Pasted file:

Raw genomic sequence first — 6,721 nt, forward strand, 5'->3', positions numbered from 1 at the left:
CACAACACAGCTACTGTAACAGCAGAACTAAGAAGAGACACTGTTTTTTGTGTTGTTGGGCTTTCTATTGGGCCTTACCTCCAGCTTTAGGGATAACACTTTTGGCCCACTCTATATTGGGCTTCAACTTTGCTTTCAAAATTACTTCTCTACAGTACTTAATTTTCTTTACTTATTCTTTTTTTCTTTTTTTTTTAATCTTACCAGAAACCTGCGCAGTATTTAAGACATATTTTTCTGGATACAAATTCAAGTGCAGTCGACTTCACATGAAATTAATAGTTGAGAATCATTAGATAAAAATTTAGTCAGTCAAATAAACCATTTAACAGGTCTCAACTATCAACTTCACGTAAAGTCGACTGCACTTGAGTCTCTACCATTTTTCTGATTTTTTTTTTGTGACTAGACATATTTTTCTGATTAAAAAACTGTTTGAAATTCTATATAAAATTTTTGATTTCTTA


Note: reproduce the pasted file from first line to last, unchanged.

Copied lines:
Raw genomic sequence first — 6,721 nt, forward strand, 5'->3', positions numbered from 1 at the left:
CACAACACAGCTACTGTAACAGCAGAACTAAGAAGAGACACTGTTTTTTGTGTTGTTGGGCTTTCTATTGGGCCTTACCTCCAGCTTTAGGGATAACACTTTTGGCCCACTCTATATTGGGCTTCAACTTTGCTTTCAAAATTACTTCTCTACAGTACTTAATTTTCTTTACTTATTCTTTTTTTCTTTTTTTTTTAATCTTACCAGAAACCTGCGCAGTATTTAAGACATATTTTTCTGGATACAAATTCAAGTGCAGTCGACTTCACATGAAATTAATAGTTGAGAATCATTAGATAAAAATTTAGTCAGTCAAATAAACCATTTAACAGGTCTCAACTATCAACTTCACGTAAAGTCGACTGCACTTGAGTCTCTACCATTTTTCTGATTTTTTTTTTGTGACTAGACATATTTTTCTGATTAAAAAACTGTTTGAAATTCTATATAAAATTTTTGATTTCTTA